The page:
People can be divided into morning, day and evening types based on their internal circadian rhythm. As the designations suggest, this means that peak performance and alertness can occur in the morning, evening or somewhere in between.
The study indicated that the difference between evening and morning types was roughly equivalent to a light walk of more than 30 minutes for men and about 20 minutes for women on a day-to-day basis. The average daily sedentary time for evening-type men was more than 30 minutes longer than for morning-type men.
The study is part of M.Sc. (H.Sc.) Laura Nauha’s doctoral dissertation which is being completed at the University of Oulu and ODL Sports Clinic. The aim of the study was to examine the links between chronotype (i.e. internal circadian rhythm), physical activity and sedentary behaviour at midlife.
The study utilised the Northern Finland birth cohort of 1966. A total of 2,239 men and 2,917 women at 46 years of age took part in the follow-up study. The physical activity and sedentary time of the participants were measured with a wrist-worn activity tracker for a period of two weeks. The chronotype was determined based on a questionnaire.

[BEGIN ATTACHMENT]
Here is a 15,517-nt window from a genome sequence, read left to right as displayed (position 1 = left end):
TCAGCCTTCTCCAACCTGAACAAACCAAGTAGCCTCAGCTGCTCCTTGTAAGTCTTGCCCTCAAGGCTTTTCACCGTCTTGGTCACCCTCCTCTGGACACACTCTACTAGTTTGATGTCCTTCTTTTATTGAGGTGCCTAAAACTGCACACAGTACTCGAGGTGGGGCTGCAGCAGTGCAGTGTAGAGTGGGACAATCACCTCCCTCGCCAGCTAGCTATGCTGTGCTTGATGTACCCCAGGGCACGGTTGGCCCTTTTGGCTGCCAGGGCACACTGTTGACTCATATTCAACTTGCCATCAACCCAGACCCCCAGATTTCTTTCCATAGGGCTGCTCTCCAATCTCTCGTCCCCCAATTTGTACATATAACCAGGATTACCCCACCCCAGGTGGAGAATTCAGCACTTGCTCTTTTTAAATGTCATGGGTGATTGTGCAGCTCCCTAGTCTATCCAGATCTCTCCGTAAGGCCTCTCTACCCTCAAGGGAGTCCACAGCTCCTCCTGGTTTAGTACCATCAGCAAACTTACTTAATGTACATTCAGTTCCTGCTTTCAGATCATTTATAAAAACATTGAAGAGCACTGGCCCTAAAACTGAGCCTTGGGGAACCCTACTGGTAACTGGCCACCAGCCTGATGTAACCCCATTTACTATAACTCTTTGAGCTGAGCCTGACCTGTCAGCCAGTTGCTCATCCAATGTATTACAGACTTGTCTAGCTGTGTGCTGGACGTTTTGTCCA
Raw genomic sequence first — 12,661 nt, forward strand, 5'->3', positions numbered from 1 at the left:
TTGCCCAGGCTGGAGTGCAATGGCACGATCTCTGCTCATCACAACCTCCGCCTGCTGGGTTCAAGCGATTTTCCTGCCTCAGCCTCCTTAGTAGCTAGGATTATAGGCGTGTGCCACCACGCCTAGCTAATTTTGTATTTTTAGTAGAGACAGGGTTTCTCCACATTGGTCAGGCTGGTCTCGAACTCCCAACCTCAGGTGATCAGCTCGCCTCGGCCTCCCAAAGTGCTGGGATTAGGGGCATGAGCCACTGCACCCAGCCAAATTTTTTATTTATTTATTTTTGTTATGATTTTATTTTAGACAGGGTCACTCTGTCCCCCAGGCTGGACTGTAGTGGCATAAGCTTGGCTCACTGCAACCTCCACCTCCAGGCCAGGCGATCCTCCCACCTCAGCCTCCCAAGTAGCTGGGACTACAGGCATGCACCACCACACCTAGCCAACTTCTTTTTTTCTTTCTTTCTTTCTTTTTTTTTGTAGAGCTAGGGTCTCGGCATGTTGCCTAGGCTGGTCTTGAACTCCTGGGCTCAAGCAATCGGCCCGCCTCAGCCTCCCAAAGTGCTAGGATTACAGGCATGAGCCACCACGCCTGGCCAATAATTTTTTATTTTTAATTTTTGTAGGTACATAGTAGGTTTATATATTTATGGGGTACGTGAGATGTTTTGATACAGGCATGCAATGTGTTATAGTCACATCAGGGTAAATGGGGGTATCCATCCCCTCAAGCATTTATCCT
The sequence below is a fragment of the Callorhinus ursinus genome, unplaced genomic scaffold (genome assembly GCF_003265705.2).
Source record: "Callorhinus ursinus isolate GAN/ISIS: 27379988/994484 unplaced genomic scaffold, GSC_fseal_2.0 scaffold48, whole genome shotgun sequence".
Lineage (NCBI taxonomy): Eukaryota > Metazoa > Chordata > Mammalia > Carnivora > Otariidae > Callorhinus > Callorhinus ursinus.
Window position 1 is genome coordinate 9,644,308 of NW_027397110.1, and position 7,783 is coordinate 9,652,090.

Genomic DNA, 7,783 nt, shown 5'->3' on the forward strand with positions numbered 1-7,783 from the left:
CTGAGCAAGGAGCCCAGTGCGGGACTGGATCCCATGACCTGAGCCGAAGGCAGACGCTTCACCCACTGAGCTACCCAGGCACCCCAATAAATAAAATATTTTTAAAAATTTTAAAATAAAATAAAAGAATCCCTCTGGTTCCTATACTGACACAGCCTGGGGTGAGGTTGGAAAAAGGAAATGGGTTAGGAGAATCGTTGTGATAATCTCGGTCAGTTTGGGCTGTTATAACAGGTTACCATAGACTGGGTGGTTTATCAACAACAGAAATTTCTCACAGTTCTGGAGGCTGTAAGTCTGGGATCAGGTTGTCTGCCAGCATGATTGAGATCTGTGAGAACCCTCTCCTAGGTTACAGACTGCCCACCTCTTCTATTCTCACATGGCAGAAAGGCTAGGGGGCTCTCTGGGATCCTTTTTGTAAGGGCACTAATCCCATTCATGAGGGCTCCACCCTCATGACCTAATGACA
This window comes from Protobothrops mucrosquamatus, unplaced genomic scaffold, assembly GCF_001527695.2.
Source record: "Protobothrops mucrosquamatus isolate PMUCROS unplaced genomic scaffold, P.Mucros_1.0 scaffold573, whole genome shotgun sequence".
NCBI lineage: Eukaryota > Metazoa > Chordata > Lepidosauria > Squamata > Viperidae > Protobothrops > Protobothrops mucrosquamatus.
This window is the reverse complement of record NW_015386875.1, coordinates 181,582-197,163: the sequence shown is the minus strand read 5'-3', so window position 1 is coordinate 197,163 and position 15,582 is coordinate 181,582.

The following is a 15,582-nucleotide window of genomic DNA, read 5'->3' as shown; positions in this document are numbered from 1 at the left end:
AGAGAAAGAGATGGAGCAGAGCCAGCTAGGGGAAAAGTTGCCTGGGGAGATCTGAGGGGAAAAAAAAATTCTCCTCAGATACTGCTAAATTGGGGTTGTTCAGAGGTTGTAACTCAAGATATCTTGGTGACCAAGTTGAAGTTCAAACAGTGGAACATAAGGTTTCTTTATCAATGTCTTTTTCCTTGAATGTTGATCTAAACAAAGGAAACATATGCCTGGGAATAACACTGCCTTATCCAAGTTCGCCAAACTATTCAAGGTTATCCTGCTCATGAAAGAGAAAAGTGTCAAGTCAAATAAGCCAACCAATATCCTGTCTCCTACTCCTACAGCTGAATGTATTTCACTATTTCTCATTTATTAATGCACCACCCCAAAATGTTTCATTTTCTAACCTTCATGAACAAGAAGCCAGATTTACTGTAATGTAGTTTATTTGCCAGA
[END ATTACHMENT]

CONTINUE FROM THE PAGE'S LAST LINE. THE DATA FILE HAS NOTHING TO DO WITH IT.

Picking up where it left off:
Earlier studies have indicated that evening-type people demonstrate more frequent mental and physical symptoms and illnesses. There have also been some earlier findings suggesting that evening types are less physically active and spend more time sitting down. However, the published study is the first extensive population survey that utilised an activity tracker to monitor the subjects, and where the results were analysed separately for men and women.
The study was conducted in a collaboration between the University of Oulu and ODL Sports Clinic. The study was funded by the Ministry of Education and Culture and the Juho Vainio Foundation.
Research publication: Nauha, L., Jurvelin, H., Ala‐Mursula, L., Niemelä, M., Jämsä, T., Kangas, M. and Korpelainen, R. (2020), Chronotypes and Objectively Measured Physical Activity and Sedentary Time at Midlife. Scand J Med Sci Sports. doi:10.1111/sms.13753
Last updated: 1.7.2020